MinervaBMJ 2001; 323 doi: https://doi.org/10.1136/bmj.323.7310.462 (Published 25 August 2001) Cite this as: BMJ 2001;323:462
Of the 1425 outbreaks of gut related food poisoning reported to the Public Health Laboratory Service in England and Wales between 1992 and 1999, 10% were related to fish and shellfish. The worst culprits were poorly stored tuna (scombrotoxic fish poisoning), oysters (viral pathogens), and prawns (salmonellas and viral pathogens). The report says that stringent control is needed from before capture or harvest until the point of consumption to combat these pathogens (Communicable Disease and Public Health 2001;4:117-23).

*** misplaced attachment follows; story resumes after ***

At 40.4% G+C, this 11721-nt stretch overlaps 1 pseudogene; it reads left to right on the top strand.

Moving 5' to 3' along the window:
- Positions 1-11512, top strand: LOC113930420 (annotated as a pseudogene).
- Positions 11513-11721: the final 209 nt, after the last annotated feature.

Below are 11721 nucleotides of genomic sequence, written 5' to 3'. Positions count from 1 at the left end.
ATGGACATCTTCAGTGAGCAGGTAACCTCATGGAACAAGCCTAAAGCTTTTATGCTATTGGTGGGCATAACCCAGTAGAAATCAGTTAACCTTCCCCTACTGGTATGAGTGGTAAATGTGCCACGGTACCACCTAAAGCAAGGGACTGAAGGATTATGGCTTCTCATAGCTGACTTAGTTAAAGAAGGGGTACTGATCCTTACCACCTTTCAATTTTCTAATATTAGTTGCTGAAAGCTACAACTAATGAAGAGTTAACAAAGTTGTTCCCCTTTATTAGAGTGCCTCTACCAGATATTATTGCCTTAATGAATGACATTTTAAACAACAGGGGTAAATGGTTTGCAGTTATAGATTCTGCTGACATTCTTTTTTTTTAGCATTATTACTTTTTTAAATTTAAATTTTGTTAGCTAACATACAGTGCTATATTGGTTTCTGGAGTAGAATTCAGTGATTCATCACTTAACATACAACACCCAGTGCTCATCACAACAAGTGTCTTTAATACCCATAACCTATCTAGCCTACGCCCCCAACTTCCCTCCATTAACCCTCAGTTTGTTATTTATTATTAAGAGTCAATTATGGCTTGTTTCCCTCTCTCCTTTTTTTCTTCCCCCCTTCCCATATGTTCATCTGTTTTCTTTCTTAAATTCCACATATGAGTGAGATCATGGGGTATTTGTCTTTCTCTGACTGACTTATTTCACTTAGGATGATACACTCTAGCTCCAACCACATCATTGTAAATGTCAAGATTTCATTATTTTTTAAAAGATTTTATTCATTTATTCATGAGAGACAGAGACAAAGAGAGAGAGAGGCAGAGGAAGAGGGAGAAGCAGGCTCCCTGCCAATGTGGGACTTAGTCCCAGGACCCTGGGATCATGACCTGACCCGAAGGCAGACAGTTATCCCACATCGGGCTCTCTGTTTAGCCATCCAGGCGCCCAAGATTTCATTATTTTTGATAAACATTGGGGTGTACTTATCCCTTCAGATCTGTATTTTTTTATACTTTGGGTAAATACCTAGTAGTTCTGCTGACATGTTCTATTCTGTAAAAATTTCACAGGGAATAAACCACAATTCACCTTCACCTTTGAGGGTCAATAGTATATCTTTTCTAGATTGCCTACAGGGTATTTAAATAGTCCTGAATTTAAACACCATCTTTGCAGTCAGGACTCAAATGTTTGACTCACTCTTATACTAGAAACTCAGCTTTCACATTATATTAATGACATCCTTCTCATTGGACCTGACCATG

A debate in this month's Western Journal of Medicine (2001;175:76-7) highlights some of the difficulties arising when doctors are given presents. One proponent argues that if gifts are given out of beneficence or appreciation they should be accepted with good grace. The “anti” brigade says that gifts can debase the trust between doctor and patient and devalue the true value of the care that doctors give.
Memories of medical school finals still cause chills to run down Minerva's spine. Having someone watch her interact with the patients might have made it even more terrifying. In one London medical school final examination, 75 candidates had two examiners marking their long case history: one marked observation, the other marked presentation. They tended to give different …